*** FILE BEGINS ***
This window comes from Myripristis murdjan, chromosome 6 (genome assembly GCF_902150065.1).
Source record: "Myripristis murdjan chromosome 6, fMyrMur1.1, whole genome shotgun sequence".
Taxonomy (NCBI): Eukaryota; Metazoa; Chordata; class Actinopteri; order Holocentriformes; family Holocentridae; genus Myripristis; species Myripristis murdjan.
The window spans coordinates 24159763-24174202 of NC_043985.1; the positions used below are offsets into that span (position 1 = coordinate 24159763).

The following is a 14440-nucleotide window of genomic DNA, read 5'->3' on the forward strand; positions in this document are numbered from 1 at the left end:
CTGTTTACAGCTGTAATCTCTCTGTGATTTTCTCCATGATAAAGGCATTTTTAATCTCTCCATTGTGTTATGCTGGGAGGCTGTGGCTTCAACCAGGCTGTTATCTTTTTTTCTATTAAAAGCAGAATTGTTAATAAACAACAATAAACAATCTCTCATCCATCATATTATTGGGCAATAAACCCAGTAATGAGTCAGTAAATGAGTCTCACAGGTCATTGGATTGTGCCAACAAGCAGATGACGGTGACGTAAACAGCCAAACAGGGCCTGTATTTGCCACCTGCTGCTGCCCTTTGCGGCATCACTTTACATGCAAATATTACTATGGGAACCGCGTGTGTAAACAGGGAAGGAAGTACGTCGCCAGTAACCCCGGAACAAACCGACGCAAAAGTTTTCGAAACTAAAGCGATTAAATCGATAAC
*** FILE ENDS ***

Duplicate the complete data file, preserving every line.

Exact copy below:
This window comes from Myripristis murdjan, chromosome 6 (genome assembly GCF_902150065.1).
Source record: "Myripristis murdjan chromosome 6, fMyrMur1.1, whole genome shotgun sequence".
Taxonomy (NCBI): Eukaryota; Metazoa; Chordata; class Actinopteri; order Holocentriformes; family Holocentridae; genus Myripristis; species Myripristis murdjan.
The window spans coordinates 24159763-24174202 of NC_043985.1; the positions used below are offsets into that span (position 1 = coordinate 24159763).

The following is a 14440-nucleotide window of genomic DNA, read 5'->3' on the forward strand; positions in this document are numbered from 1 at the left end:
CTGTTTACAGCTGTAATCTCTCTGTGATTTTCTCCATGATAAAGGCATTTTTAATCTCTCCATTGTGTTATGCTGGGAGGCTGTGGCTTCAACCAGGCTGTTATCTTTTTTTCTATTAAAAGCAGAATTGTTAATAAACAACAATAAACAATCTCTCATCCATCATATTATTGGGCAATAAACCCAGTAATGAGTCAGTAAATGAGTCTCACAGGTCATTGGATTGTGCCAACAAGCAGATGACGGTGACGTAAACAGCCAAACAGGGCCTGTATTTGCCACCTGCTGCTGCCCTTTGCGGCATCACTTTACATGCAAATATTACTATGGGAACCGCGTGTGTAAACAGGGAAGGAAGTACGTCGCCAGTAACCCCGGAACAAACCGACGCAAAAGTTTTCGAAACTAAAGCGATTAAATCGATAAC